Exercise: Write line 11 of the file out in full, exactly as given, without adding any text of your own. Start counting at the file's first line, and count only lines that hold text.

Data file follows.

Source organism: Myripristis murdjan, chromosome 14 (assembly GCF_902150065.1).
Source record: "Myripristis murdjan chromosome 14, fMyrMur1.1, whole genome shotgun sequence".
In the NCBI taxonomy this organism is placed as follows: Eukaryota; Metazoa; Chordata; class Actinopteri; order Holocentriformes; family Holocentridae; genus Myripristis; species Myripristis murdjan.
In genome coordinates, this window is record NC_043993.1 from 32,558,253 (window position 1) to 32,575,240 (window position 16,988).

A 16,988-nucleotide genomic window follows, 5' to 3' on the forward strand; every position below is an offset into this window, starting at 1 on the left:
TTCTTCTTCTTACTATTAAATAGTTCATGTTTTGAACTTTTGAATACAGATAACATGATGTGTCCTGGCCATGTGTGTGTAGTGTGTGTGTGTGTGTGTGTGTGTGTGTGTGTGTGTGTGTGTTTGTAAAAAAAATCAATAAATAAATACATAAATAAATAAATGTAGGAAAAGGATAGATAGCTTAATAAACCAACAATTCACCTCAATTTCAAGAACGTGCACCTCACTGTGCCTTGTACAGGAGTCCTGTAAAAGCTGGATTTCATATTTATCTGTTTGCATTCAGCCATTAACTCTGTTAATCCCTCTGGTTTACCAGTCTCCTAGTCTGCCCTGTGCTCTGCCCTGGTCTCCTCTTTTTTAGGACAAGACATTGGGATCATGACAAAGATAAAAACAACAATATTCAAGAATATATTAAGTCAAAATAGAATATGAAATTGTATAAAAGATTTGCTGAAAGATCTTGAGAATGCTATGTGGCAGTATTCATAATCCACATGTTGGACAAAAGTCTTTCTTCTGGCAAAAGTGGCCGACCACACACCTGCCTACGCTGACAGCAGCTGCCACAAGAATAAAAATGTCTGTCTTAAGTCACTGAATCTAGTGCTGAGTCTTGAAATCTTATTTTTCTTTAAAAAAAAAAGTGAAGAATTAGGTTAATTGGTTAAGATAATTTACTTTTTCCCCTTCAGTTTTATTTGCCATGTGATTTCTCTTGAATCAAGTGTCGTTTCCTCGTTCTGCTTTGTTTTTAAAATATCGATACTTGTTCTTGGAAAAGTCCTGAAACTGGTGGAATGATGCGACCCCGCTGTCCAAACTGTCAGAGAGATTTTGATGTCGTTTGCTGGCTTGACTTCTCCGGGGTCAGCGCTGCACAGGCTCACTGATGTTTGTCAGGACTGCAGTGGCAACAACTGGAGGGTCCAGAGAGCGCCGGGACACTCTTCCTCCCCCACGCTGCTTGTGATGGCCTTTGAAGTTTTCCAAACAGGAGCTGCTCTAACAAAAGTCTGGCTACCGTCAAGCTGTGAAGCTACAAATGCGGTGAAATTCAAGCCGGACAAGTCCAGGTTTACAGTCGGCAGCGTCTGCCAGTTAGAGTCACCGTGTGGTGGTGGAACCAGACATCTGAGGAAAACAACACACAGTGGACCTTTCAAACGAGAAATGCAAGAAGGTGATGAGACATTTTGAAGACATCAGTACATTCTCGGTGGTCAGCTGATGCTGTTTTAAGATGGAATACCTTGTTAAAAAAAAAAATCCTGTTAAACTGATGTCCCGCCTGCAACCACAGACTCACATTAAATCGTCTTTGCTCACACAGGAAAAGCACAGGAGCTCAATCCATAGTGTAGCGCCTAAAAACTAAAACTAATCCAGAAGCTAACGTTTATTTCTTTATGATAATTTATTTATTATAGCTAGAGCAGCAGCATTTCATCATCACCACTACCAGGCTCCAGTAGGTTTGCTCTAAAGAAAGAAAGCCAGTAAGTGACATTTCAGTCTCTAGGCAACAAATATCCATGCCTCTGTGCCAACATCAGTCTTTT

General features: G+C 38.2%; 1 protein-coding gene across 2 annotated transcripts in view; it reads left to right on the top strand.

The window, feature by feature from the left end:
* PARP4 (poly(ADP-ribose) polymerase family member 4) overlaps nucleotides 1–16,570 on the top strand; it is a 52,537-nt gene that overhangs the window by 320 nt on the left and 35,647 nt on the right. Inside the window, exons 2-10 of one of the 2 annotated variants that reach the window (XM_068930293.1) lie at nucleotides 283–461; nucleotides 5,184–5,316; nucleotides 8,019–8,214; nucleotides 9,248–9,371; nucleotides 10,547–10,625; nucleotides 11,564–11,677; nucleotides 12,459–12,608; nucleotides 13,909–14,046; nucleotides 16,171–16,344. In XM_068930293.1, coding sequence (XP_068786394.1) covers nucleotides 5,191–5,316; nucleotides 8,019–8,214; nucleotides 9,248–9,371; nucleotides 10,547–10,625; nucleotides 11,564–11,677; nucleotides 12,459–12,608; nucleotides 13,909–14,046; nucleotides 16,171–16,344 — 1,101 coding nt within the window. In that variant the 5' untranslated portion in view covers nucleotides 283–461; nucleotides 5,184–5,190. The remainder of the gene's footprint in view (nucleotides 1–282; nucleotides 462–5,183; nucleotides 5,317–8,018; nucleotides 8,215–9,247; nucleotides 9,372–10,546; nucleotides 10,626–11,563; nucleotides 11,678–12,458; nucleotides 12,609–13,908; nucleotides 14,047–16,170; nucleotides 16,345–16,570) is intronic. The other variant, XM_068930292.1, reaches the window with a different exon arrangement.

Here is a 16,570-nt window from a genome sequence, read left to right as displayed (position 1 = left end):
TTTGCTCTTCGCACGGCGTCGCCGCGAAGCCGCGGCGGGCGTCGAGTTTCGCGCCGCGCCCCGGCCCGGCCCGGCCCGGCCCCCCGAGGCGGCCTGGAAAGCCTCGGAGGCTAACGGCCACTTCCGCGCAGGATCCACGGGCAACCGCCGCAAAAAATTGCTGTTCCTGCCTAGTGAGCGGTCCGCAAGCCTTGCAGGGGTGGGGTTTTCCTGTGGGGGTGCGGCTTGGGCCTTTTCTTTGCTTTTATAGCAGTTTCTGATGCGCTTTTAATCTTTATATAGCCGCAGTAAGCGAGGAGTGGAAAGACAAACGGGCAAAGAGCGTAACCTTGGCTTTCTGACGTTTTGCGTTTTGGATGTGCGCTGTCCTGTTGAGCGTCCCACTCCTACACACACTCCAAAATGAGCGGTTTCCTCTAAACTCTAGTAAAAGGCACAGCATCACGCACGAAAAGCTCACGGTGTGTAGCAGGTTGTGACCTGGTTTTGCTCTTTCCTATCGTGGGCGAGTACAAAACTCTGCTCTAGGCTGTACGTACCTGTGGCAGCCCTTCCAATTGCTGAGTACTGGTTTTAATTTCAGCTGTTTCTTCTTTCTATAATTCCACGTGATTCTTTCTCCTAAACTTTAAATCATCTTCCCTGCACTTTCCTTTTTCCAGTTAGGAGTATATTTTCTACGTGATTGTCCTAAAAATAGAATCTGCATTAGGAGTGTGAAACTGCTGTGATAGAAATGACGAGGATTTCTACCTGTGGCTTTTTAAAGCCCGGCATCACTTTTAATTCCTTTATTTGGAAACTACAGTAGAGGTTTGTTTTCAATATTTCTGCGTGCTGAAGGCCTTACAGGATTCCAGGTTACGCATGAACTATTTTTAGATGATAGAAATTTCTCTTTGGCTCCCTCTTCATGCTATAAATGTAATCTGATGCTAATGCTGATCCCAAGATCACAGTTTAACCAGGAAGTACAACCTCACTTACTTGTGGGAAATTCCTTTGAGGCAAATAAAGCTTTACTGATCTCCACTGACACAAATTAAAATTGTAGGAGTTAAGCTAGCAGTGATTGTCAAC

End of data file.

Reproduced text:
TTTGCTCTTCGCACGGCGTCGCCGCGAAGCCGCGGCGGGCGTCGAGTTTCGCGCCGCGCCCCGGCCCGGCCCGGCCCGGCCCCCCGAGGCGGCCTGGAAAGCCTCGGAGGCTAACGGCCACTTCCGCGCAGGATCCACGGGCAACCGCCGCAAAAAATTGCTGTTCCTGCCTAGTGAGCGGTCCGCAAGCCTTGCAGGGGTGGGGTTTTCCTGTGGGGGTGCGGCTTGGGCCTTTTCTTTGCTTTTATAGCAGTTTCTGATGCGCTTTTAATCTTTATATAGCCGCAGTAAGCGAGGAGTGGAAAGACAAACGGGCAAAGAGCGTAACCTTGGCTTTCTGACGTTTTGCGTTTTGGATGTGCGCTGTCCTGTTGAGCGTCCCACTCCTACACACACTCCAAAATGAGCGGTTTCCTCTAAACTCTAGTAAAAGGCACAGCATCACGCACGAAAAGCTCACGGTGTGTAGCAGGTTGTGACCTGGTTTTGCTCTTTCCTATCGTGGGCGAGTACAAAACTCTGCTCTAGGCTGTACGTACCTGTGGCAGCCCTTCCAATTGCTGAGTACTGGTTTTAATTTCAGCTGTTTCTTCTTTCTATAATTCCACGTGATTCTTTCTCCTAAACTTTAAATCATCTTCCCTGCACTTTCCTTTTTCCAGTTAGGAGTATATTTTCTACGTGATTGTCCTAAAAATAGAATCTGCATTAGGAGTGTGAAACTGCTGTGATAGAAATGACGAGGATTTCTACCTGTGGCTTTTTAAAGCCCGGCATCACTTTTAATTCCTTTATTTGGAAACTACAGTAGAGGTTTGTTTTCAATATTTCTGCGTGCTGAAGGCCTTACAGGATTCCAGGTTACGCATGAACTATTTTTAGATGATAGAAATTTCTCTTTGGCTCCCTCTTCATGCTATAAATGTAATCTGATGCTAATGCTGATCCCAAGATCACAGTTTAACCAGGAAGTACAACCTCACTTACTTGTGGGAAATTCCTTTGAGGCAAATAAAGCTTTACTGATCTCCACTGACACAAATTAAAATTGTAGGAGTTAAGCTAGCAGTGATTGTCAAC